On December 14 last year, the Supreme Court had ruled that there was no reason to doubt the decision-making process behind the Rafale jet deal. It has reaffirmed its position on November 14, 2019.
The Supreme Court’s order, however much the government may make it seem, does not mean exoneration from corruption. It relates to the process.
Even in terms of the process, there are some questions.
This despite the Defence Procurement Procedure 2013 (DPP) very clearly laying out the sequence of steps, the AON came as an afterthought.
The CFA for procurement cases valued at more than ₹ 1000 crores was the Cabinet Committee on Security (CCS).
lGA also facilitates and strengthens the foreign industry’s commitment for long-term support for the equipment and spares through a matching commitment by a sovereign government. In the case of the Rafale purchase, no such IGA was sought or obtained.
This is the crux of the issue. Is India paying too much for this fine fighting aircraft?
The Modi government has begun to pay French vendor Dassault Euro 7.85 billion for 36 Rafale fighters, or an average-per-fighter cost of Euro 217 million. That is 40 per cent higher per aircraft than Dassault’s quote of Euro 19.5 billion for 126 fighters – or Euro 155 million per Rafale – that it submitted in response to an eventually aborted tender issued in 2007.
Now something about the next controversy about the “India specific capabilities” built into these 36 Rafales.
What is new here are the performance-based logistics support and the weapons package. So take out 1053 million euros out and you have the comparable cost, which means it is 7.1 billion euros. It appears that the fiddle is in the India specific costs, additional infrastructure and support, and performance logistics support. The first MMRCA deal also would have included India specific specifications, as is in the case of the IAF’s SU30MKI’s.
Thus for comparison’s sake, the argument can be made that 36 Rafale’s now cost 7.1 billion euros while 126 Rafale’s in 2012 cost 7.75 billion euros.
IAF "spokesmen" have been justifying the Rafale purchase because the package includes the Meteor air-to-air missile. The Meteor is an active radar-guided beyond-visual-range air-to-air missile (BVRAAM) developed by MBDA.
It will offer a multi-shot capability against long-range manoeuvring targets in a heavy electronic countermeasures (ECM) environment with a range in excess of 100 kilometres (62 mi). The Meteor is said to be five times as lethal as a conventional equivalent such as the American AMRAAM carried by PAF F-16 fighters.
The Meteor is not exclusive to the Rafale. The fact is that the Swedish Gripfen has now been integrated with the Meteor and open sources indicate that the IAF too is contemplating integrating the SU-30MKI and Meteor. Even the Tejas can be fitted out with Meteors. So we are not buying the Rafale for the Meteor.
The cost of procuring Meteors is hard to come by. Limited figures came to light in Germany in 2013. The Luftwaffe will acquire 150 missiles at a cost of around $323 million, plus a further $175 million for integration.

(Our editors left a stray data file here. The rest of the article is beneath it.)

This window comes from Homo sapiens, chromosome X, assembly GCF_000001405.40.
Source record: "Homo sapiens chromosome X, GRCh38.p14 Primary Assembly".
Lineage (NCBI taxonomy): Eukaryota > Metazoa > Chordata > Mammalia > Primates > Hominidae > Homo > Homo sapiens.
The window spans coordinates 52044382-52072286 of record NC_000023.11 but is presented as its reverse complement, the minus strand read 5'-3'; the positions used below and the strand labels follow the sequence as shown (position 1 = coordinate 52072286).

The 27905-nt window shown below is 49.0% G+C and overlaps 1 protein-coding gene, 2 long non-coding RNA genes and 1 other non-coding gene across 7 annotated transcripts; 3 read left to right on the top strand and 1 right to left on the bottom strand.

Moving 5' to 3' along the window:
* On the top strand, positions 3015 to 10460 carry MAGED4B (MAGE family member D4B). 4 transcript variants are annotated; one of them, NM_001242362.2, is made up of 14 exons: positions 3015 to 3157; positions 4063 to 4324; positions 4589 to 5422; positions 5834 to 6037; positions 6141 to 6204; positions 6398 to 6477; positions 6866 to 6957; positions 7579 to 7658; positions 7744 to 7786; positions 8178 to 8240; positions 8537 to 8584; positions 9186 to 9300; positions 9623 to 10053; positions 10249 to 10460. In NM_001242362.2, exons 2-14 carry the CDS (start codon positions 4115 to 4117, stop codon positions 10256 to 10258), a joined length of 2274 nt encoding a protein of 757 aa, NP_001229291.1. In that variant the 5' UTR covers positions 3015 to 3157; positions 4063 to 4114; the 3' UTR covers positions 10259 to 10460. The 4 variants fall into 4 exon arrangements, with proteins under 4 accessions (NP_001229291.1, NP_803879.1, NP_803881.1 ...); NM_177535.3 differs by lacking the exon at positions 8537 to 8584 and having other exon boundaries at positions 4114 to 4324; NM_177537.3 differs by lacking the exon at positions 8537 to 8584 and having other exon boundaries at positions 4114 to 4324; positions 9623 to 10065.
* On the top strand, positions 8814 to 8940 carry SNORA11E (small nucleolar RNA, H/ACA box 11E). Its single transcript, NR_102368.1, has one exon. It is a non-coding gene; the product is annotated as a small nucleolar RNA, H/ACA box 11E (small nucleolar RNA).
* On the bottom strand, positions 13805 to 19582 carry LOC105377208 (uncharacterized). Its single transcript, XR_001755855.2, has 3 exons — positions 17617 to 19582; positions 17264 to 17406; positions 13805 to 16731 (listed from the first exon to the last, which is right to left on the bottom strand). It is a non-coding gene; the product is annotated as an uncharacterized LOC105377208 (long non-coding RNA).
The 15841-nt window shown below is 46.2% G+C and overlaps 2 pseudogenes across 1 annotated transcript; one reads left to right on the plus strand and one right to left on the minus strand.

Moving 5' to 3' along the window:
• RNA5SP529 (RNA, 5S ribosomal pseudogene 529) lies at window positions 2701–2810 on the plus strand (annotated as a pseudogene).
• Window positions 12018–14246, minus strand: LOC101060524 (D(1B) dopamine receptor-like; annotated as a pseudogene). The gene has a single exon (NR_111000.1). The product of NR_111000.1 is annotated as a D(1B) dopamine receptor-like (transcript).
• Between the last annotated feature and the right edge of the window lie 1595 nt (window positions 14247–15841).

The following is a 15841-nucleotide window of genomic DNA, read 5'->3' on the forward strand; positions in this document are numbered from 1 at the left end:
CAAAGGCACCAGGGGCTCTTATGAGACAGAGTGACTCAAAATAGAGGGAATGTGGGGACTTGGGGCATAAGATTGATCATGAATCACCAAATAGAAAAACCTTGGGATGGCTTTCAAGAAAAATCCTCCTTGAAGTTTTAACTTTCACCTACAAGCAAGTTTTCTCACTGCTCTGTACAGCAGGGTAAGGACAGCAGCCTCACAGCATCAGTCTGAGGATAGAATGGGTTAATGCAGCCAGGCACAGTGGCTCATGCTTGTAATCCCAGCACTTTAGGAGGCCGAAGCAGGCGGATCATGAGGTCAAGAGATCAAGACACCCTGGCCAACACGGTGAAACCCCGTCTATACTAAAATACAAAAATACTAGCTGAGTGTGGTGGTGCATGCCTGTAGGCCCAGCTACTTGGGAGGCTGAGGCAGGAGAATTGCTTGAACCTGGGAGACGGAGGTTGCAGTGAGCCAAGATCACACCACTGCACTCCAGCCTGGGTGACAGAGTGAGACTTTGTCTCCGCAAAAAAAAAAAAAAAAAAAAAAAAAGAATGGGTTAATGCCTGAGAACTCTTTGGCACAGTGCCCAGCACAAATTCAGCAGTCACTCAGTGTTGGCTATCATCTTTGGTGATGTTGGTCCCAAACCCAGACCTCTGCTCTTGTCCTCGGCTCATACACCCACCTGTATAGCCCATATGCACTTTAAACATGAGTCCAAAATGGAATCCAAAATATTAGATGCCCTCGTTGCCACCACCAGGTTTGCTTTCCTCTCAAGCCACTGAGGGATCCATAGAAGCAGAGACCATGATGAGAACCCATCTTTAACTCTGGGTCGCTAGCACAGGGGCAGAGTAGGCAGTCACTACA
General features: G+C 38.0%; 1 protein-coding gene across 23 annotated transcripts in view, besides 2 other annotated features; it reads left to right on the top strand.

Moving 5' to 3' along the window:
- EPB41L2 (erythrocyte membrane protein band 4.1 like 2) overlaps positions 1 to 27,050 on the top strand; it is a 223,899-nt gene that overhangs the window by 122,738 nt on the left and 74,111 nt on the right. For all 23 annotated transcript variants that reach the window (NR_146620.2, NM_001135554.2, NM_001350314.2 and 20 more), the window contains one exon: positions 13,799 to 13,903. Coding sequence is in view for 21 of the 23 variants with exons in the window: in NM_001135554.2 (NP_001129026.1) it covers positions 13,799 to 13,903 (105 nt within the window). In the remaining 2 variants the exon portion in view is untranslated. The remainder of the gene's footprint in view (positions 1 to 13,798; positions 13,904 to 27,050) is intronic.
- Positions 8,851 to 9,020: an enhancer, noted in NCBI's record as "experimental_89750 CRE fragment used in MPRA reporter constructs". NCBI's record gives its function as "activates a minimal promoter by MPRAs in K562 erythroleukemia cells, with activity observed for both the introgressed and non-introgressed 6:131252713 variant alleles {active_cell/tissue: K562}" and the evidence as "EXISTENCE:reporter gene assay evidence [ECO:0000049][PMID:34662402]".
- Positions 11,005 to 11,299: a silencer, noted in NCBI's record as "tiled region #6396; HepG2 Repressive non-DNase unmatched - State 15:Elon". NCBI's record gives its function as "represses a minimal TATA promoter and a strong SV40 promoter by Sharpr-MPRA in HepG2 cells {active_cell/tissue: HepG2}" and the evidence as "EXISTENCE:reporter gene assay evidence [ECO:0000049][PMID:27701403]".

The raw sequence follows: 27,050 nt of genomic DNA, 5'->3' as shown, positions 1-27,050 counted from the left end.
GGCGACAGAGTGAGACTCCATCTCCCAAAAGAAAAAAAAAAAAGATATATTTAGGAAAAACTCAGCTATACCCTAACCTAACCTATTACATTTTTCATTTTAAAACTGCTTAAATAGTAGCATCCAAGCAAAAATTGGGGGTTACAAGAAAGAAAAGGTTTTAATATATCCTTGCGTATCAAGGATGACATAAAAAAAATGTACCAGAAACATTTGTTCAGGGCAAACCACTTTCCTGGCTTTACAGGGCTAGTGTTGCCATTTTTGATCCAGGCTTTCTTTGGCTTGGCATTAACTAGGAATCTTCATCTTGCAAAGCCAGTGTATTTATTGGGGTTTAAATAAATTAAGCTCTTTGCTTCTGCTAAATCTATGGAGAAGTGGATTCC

That compares favourably with a price tag of $423 million for 180 AIM-120Ds, which the Pentagon paid in 2012. Today each Meteor will cost about 2.5 million euros each.
I don’t think the IAF will need more Meteor missiles than the USAF or Luftwaffe. Missile purchase can never be part of the capital cost of a fighter. Since they are expendable, and presumably meant to be expendable, they should be part of revenue expenditure.
When Chief Justice Gogoi asked IAF officers as to when was the last induction of advanced fighter jets, Air Vice Marshal T Chalapati testified that this was in the 1980s in the shape of Mirage aircraft.
No wonder Chief Justice Gogoi said: "that means from the 1980s till date there has been zero addition." This testimony is blatantly false. This interaction took place in the presence of Air Marshals Anil Khosla (Vice Chief) and VR Choudhari (Dy.Chief), and additional defence secretary, Apurva Chandra. They were quiet.
The IAF inducted the SU30MKI's from the mid-1990s onwards and has over 240 of these fighters. The more recent deliveries have electronics comparable with the current state of the art. The aircraft may be classified as 3.5 Gen by the AVM, but that is because it was designed in that time period.
But to impute that the same plane made in 2010 is limited to that times capability is also rubbish. Technology moves on and even airframes, while essentially the same, changes to enhance aerodynamics and stealth capability.
For that matter, the Rafale prototype was up and flying in the late 1980s. I saw it at Farnborough in 1988. So how is it 4+ Gen? That was the year the SU27 - the forerunner of the SU30 and SU35 - made its debut in Paris only in 1987.
Finally to insist that letting the overall unit price be known will reveal the true capability of the new Rafale’s is a complete concoction and figment of the imagination.
It’s just a lie. What the price will reveal, since the India specific capabilities haven’t changed since 2013, is how much the Modi government padded up the cost.
(The author is a well-known commentator based now in Hyderabad. The views expressed are his own.)